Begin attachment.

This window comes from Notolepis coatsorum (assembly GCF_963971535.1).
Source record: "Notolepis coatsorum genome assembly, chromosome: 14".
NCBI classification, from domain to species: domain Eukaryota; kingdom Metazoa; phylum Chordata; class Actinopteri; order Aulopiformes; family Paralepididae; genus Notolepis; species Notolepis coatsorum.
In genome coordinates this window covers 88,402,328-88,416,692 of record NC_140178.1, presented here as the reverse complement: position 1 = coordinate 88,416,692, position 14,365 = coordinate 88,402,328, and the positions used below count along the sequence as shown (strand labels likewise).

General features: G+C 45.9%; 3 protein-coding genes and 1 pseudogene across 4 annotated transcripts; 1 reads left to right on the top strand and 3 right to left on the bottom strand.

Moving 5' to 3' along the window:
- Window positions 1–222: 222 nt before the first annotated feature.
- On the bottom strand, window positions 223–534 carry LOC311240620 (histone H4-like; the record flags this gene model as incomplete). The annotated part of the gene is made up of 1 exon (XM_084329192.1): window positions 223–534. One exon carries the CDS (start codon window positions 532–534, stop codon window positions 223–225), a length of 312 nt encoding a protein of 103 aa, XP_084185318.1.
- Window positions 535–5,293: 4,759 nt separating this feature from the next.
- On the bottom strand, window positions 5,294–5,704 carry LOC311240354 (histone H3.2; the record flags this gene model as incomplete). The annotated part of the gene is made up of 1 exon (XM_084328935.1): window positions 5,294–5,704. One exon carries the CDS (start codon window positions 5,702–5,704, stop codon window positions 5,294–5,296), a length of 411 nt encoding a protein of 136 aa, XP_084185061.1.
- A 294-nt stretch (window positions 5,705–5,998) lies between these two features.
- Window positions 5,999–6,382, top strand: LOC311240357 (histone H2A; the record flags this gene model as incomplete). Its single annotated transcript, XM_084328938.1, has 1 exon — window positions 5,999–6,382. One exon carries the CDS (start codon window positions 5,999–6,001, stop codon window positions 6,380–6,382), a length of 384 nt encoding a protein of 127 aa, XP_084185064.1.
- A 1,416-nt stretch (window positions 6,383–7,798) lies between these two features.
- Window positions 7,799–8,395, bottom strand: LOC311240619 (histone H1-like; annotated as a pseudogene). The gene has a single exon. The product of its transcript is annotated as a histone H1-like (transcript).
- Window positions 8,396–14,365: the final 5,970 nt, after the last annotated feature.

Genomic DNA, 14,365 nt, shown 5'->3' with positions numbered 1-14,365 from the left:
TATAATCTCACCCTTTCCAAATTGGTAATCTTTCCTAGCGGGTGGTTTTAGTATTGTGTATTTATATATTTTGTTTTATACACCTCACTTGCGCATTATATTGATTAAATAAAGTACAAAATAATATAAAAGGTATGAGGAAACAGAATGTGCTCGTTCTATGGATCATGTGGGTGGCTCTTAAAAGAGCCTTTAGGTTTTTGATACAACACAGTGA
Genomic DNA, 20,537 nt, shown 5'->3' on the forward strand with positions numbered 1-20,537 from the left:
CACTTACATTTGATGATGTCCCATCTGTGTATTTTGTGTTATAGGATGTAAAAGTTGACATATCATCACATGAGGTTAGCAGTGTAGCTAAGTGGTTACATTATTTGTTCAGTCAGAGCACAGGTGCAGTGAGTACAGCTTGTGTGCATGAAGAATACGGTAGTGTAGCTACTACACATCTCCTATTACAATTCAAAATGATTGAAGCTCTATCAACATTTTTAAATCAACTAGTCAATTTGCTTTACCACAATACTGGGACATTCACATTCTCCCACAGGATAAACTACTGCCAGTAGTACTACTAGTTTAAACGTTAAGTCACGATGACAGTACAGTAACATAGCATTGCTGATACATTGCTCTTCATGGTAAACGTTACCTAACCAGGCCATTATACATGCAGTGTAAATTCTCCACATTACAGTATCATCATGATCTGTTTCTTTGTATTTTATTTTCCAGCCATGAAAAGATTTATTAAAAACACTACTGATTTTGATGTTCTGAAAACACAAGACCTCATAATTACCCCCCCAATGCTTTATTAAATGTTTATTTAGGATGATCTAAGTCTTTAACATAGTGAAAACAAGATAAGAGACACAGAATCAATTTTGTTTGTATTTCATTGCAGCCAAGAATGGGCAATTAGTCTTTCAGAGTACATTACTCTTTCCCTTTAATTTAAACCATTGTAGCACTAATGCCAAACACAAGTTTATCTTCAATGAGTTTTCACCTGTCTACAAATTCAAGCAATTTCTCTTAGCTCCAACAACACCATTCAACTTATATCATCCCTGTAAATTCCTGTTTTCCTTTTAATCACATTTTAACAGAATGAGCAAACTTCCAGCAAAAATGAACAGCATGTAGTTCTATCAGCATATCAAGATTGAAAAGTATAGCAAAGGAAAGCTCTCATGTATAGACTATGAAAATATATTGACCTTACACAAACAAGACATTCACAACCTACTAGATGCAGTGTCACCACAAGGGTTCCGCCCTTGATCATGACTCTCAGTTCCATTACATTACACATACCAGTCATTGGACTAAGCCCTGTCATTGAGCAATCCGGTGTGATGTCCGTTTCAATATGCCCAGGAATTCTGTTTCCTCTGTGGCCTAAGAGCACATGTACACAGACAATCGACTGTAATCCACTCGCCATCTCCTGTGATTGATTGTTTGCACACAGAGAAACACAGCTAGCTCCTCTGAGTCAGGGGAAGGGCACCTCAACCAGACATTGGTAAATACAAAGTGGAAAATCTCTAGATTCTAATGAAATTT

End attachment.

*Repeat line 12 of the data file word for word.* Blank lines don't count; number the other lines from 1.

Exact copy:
- Window positions 5,999–6,382, top strand: LOC311240357 (histone H2A; the record flags this gene model as incomplete). Its single annotated transcript, XM_084328938.1, has 1 exon — window positions 5,999–6,382. One exon carries the CDS (start codon window positions 5,999–6,001, stop codon window positions 6,380–6,382), a length of 384 nt encoding a protein of 127 aa, XP_084185064.1.